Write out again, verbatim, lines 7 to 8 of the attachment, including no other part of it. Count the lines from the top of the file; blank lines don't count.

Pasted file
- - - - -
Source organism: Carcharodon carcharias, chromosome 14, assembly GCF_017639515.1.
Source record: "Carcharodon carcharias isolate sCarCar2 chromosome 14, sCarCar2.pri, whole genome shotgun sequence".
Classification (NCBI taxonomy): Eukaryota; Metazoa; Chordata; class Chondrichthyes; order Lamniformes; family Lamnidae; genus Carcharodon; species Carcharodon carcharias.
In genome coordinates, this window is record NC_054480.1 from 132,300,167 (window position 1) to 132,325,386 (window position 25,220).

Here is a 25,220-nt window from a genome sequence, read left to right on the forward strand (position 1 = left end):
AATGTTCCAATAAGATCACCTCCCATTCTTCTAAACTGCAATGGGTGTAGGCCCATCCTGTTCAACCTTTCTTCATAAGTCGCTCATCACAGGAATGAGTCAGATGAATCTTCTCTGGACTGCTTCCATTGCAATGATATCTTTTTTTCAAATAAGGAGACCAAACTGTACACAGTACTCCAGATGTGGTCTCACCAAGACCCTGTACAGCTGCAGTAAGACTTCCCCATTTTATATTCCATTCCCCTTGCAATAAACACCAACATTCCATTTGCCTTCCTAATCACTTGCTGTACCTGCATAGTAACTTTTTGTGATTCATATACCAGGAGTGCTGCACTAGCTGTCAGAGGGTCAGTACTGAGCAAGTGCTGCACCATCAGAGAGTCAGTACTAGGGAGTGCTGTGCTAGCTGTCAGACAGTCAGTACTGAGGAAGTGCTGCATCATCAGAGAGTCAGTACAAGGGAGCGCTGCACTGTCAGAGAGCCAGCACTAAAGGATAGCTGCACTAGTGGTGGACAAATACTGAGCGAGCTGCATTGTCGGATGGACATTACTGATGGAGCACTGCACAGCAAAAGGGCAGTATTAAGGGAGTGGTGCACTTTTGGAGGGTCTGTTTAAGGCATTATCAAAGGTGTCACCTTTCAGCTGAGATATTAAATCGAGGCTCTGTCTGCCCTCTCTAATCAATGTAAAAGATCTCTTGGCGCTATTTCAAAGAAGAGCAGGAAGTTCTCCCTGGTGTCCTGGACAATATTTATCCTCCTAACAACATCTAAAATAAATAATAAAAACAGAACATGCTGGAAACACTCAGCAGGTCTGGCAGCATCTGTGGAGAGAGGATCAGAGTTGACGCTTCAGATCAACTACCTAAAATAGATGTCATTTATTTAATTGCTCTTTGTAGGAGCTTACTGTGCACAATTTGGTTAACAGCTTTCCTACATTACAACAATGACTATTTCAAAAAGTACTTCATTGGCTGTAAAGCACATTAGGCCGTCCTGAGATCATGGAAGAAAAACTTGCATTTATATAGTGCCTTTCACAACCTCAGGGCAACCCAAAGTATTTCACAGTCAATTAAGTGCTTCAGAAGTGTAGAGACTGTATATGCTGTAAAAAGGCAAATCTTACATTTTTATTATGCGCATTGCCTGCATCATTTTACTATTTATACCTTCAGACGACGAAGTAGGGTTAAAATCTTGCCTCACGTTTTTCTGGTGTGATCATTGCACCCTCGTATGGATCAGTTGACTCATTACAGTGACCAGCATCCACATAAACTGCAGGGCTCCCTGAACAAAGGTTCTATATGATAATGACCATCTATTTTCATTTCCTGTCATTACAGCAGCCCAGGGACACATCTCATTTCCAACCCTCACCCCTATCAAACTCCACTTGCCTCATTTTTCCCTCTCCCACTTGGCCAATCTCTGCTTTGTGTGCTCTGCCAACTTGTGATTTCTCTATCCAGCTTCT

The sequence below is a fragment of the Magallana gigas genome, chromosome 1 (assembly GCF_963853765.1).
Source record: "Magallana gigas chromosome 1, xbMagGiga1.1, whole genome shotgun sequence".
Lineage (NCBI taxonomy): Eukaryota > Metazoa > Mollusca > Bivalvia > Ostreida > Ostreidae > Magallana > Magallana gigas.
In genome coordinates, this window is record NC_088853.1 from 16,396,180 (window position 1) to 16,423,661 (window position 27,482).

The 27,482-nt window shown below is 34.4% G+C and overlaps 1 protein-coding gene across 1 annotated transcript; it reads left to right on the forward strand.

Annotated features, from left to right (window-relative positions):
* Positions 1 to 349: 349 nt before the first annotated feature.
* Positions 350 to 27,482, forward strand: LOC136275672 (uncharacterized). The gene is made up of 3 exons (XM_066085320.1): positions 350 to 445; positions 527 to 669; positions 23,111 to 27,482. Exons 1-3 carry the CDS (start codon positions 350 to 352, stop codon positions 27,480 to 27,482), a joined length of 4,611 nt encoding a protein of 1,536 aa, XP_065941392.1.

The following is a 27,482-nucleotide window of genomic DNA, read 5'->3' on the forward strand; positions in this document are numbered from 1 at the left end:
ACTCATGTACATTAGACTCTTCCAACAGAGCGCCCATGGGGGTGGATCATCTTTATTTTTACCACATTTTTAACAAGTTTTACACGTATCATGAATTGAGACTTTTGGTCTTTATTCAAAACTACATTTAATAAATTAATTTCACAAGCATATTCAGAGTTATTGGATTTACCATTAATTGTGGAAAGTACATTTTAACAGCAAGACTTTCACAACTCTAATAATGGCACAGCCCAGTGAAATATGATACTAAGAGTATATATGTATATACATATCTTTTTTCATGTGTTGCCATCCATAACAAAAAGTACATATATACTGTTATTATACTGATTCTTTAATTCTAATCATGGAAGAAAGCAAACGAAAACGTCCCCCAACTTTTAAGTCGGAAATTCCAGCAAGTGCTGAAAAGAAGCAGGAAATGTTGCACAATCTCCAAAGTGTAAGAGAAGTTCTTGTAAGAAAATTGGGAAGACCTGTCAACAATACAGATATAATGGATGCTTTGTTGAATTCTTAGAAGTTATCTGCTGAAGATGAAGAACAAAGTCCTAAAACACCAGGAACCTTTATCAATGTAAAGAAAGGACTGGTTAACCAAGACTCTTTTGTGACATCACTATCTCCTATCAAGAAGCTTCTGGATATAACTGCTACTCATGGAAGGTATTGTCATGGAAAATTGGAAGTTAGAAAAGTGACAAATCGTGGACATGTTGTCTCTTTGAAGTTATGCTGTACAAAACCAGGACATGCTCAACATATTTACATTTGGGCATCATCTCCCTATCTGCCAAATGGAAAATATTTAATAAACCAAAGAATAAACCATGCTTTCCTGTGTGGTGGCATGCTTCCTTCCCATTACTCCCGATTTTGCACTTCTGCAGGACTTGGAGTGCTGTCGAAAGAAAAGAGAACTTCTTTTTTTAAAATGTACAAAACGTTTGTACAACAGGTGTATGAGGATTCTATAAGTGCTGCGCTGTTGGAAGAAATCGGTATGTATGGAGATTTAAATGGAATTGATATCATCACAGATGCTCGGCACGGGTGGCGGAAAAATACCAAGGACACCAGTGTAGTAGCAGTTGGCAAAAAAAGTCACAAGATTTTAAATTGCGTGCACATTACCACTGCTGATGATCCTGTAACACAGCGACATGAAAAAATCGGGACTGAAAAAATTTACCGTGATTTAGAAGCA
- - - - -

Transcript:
The sequence below is a fragment of the Magallana gigas genome, chromosome 1 (assembly GCF_963853765.1).
Source record: "Magallana gigas chromosome 1, xbMagGiga1.1, whole genome shotgun sequence".